In yet another setback for the Tejas LCA program, a Comptroller Auditor General (CAG) audit report identified 53 “significant shortfalls” that have reduced operational capabilities and survivability in the Mark-1 version of the fighter aircraft. The Mark-II version of the LCA – which is expected to correct these shortcomings – is still approximately five years away from series production. Upon completion of the Tejas Mark-II the LCA program would have been in development for more than 35 years!
India’s Flying Coffins
The CAG report further noted that due to the delay in the LCA program the IAF had to make temporary arrangements to upgrade its MiG fleet and revise its timeline for phasing out MiG-21 FL fighters. And it is the LCA program’s failure to address this issue that has brought the IAF to its knees. The Indian government first opted to purchase the Russian-made MiG-21s in 1961. Thereafter India introduced 872 MiG 21s into its air force, forming the backbone of its fleet. Having seen action in 1965, 1971 and 1999, many squadrons of this once venerable fighter have reached operational redundancy. However, the delay in the LCA program and possible vulnerabilities due to force accretion compelled the IAF to push back the phasing out of its MiG-21 fleet. The MiG-21s, which were upgraded to “Bison” standard in a last-ditch attempt to keep them in the air, are on “their last legs” warned Air Chief Arup Raha in 2014.
By all accounts the MiG-21 models are difficult to maneuver, they land too fast, and the design of the window canopy means that the pilot cannot see the runway properly. These problems are exacerbated because the MiG-21 is not a forgiving aircraft; according to data from the Airworthiness Certification Brach of the Federal Aviation Agency of the U.S., the fatality rates for MiG-21s in the IAF is about 45-49 percent. Which means that a MiG-21 pilot essentially has a 50-50 chance of surviving an accident. In 2012, Indian Defence Minister, AK Antony, in a written reply to the Rajya Sabha confirmed that more than half of the 872 Mig-21s purchased by the IAF have been lost in accidents, costing the lives of 171 pilots, 39 civilians, and eight persons from other services. Furthermore, according to a 2002 Public Accounts Committee report between 1997 and 2000 – around the time the Tejas LCA was originally meant to be inducted – 21 pilots have been killed in 55 MiG-21 crashes. In light of these statistics, the MiG-21 platform has been dubbed the “Flying Coffin” and the “Widow Maker” by the public. The situation became so dire that in 2013 Sanjeet Singh Kaila, a serving officer in the Indian Air Force, filed a petition in court stating that flying a MiG-21 amounted to a “violation of his fundamental right to life, especially the right to work in a safe environment” under Article 21 of the Indian Constitution.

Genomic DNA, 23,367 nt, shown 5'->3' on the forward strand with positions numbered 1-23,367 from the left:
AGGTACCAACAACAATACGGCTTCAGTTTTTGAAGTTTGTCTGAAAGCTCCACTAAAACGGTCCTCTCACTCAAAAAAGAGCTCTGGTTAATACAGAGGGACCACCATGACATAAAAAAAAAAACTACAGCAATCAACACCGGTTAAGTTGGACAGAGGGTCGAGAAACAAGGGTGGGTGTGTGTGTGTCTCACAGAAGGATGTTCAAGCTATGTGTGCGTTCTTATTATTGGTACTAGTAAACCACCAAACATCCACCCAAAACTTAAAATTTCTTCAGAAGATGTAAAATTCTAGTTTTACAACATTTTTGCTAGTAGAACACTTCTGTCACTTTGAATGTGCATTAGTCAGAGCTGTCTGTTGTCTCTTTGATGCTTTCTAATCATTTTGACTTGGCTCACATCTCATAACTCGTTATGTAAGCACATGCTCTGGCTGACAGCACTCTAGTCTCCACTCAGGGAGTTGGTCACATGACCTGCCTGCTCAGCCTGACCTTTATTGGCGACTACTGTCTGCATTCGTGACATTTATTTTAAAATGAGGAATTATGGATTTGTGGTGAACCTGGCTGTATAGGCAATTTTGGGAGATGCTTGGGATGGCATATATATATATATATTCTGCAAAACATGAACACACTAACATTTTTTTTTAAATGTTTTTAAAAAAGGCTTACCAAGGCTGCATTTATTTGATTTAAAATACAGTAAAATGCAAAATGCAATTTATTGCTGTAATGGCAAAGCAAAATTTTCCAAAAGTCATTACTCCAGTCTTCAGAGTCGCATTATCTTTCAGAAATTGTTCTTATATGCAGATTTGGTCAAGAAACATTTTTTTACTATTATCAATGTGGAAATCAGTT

With the LCA program entering a critical production phase soon, the IAF has announced an additional order of 100 modified Tejas fighter aircraft. The Tejas Mark-IA will be an upgraded version of the Mark-I but will fall short of the Mark-II version, which is still in the design phase. As the Tejas Light Combat Aircraft nears operational service it is important that India’s defense research establishment does not forget the costly lessons it learnt during the course of the LCA’s development program. Defense indigenization is a worthy ambition and one that India should pursue. However, the establishment’s inability to achieve it in a phased manner has cost scores of lives.
Jayant Singh is a Researcher at the Institute of South Asian Studies, National University of Singapore. He can be contacted at [email protected]. Opinions expressed in this paper, on the basis of research done by the author, do not necessarily reflect the views of ISAS.